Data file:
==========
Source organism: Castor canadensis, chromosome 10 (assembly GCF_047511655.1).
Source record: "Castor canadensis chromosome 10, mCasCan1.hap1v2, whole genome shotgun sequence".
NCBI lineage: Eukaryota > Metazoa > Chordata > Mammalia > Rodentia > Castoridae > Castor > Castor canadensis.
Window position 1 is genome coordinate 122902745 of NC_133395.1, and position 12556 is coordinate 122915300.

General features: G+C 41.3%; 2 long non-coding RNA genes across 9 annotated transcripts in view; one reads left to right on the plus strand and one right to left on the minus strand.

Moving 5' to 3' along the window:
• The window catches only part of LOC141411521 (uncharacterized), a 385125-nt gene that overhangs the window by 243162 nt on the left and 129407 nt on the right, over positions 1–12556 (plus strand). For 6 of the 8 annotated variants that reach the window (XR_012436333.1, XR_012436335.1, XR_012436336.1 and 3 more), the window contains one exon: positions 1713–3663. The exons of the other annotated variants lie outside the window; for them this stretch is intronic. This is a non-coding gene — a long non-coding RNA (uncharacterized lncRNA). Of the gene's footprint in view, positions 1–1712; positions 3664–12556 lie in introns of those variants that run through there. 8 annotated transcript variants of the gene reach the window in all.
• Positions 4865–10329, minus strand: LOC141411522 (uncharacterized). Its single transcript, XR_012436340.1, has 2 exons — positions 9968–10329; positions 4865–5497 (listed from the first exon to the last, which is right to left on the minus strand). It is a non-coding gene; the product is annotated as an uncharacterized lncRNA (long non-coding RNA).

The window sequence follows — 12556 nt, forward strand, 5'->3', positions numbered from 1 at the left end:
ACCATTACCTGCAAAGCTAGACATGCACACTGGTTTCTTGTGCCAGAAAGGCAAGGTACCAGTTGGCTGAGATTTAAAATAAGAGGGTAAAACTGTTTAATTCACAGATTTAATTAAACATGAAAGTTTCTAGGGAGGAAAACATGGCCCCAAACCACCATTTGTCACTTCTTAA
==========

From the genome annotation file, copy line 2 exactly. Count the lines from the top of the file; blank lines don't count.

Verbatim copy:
Source record: "Castor canadensis chromosome 10, mCasCan1.hap1v2, whole genome shotgun sequence".